71% of employers still not prepared for looming cannabis legalization

Guidance, guidelines, and sample policies are needed to address its impact on the workplace

71% of employers still not prepared for looming cannabis legalization
With roughly six months to go before the legalization of marijuana in Canada, the majority of employers around the country are still not prepared for its potential effects on the workplace.

According to a new survey conducted by the Human Resources Professionals Organization, Business of Canabis (BofC), and Public Services Health & Safety Association (PSHSA), 71% of employers are still not prepared for the legalization of marijuana.

The study, which took responses from 680 HRPA members in January 2018, found that 47.8% of HR professionals were concerned about ensuring safe workplaces. Another concern was the lack of clarity around best practices, as employers reportedly seek guidance, guidelines, and sample policies to best address the legalization of marijuana in the workplace.

“Employers are simply not yet equipped with the knowledge and the resources they need to ensure that their workplaces are prepared for legalized marijuana,” said Scott Allinson, vice president of Public Affairs at HRPA “Balancing these legal changes with the imperative to provide a safe workplace for all is a challenging transition – and employers need the right tools for the job.”

The research follows up on a previous report by HRPA titled Clearing the Haze: The Impacts of Marijuana in the Workplace. The 2017 study found that HR professionals were worried about marijuana’s impact on employees operating motor vehicles, disciplinary procedures, work performance, employees using heavy machinery, and attendance.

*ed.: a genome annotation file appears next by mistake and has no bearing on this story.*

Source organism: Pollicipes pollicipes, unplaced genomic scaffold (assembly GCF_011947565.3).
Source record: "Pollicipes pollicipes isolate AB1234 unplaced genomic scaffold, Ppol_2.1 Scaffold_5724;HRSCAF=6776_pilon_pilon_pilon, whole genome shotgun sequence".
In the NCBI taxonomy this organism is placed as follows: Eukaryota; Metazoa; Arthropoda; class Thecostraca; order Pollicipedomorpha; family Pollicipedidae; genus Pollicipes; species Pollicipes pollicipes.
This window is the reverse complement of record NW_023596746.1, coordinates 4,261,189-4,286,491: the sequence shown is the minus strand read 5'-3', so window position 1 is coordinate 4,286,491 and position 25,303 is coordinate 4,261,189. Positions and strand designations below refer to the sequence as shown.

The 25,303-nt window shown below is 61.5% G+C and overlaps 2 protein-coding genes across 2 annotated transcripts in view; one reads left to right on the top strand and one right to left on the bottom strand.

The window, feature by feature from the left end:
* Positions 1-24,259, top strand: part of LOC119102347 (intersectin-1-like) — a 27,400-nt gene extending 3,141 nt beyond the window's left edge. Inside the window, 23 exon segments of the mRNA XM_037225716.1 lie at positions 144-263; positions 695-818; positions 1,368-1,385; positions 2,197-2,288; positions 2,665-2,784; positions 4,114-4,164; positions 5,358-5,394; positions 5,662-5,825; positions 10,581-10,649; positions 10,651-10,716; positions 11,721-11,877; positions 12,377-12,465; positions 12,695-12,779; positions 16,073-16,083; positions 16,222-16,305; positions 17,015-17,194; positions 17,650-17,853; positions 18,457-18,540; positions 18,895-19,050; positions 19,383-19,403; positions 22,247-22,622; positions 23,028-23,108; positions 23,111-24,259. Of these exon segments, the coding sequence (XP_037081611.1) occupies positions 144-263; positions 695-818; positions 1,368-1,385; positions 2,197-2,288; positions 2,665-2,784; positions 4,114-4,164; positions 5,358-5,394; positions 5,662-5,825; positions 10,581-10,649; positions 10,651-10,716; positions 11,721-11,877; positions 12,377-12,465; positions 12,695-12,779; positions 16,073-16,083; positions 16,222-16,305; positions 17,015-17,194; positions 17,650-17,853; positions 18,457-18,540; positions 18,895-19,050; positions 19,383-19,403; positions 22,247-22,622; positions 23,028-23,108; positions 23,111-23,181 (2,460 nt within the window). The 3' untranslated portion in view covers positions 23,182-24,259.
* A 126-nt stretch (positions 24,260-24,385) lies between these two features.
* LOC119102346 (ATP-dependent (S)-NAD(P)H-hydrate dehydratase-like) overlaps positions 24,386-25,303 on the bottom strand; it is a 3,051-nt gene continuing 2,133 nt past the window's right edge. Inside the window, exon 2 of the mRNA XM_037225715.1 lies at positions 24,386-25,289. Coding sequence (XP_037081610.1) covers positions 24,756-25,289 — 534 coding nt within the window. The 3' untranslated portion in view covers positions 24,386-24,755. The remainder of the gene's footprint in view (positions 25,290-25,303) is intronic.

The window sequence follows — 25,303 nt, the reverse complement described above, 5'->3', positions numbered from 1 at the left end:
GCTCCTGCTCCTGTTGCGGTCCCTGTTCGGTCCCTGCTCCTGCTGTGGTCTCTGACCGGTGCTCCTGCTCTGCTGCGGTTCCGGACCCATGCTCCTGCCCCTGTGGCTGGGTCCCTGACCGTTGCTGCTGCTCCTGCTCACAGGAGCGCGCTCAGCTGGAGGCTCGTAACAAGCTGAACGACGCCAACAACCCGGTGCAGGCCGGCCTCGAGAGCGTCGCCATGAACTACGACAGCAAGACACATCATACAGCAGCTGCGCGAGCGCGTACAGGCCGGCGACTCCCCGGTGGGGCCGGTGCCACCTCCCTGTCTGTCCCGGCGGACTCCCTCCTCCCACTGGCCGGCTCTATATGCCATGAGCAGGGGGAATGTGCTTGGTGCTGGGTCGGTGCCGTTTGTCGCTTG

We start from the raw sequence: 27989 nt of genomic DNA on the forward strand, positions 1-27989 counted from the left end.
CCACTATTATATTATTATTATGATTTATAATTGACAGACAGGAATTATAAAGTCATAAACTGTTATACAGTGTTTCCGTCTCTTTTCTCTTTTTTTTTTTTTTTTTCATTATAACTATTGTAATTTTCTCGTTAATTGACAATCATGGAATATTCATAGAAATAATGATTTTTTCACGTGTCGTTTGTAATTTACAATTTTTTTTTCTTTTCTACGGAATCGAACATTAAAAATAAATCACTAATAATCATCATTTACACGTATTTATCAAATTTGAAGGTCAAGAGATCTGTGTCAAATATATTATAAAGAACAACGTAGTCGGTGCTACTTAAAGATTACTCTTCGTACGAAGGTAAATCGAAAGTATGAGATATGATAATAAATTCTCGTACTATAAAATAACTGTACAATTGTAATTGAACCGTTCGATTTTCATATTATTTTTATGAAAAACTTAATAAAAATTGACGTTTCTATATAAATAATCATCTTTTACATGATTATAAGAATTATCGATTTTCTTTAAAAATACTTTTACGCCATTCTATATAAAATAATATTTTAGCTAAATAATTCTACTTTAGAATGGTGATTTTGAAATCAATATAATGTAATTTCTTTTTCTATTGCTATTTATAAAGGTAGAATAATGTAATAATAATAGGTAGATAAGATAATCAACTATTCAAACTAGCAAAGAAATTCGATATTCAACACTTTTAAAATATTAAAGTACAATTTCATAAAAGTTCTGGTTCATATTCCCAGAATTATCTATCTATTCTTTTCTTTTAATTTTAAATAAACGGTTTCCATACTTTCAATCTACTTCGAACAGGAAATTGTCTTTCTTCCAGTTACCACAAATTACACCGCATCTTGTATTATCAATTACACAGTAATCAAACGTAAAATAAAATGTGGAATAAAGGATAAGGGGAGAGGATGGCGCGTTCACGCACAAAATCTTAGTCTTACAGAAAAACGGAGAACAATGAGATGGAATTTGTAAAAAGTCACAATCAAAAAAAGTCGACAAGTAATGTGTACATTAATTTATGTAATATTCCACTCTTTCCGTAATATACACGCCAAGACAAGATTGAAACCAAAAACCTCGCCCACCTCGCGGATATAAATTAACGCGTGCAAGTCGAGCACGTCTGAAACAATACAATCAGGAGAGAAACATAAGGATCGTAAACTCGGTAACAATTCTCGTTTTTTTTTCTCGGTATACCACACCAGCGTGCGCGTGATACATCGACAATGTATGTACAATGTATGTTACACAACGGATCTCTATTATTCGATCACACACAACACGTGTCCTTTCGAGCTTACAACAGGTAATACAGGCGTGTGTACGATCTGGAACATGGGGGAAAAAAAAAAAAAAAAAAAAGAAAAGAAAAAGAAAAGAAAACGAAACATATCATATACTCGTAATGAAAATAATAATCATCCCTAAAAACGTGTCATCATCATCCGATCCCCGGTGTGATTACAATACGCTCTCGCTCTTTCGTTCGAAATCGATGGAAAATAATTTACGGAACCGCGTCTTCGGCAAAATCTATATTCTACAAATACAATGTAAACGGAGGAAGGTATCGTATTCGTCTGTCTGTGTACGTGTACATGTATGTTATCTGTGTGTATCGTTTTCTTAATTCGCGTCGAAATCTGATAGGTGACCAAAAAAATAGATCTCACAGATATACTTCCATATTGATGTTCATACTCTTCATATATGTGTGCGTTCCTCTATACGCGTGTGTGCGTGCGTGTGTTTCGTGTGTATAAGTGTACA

Past research by HRPA also found only 11% of respondent companies have a policy to address medical marijuana in place; likewise, only 11% had ever had to accommodate an employee who was prescribed medical marijuana.

As for marijuana coverage, the 2017 study found only 4% of employers offering it at the time. However, it also noted that marijuana coverage could offer cost savings in some cases. For example, the anti-nausea medication Zofran used by chemotherapy patients cost roughly $40 per pill, while a marijuana joint cost around $2 or $3.

The idea of including marijuana in drug plans has historically been contentious. Aside from the lack of a dedicated drug identification number (DIN) from Health Canada for the substance, questions about its risk and effectiveness have generally made insurers hesitate to include it in their policies.

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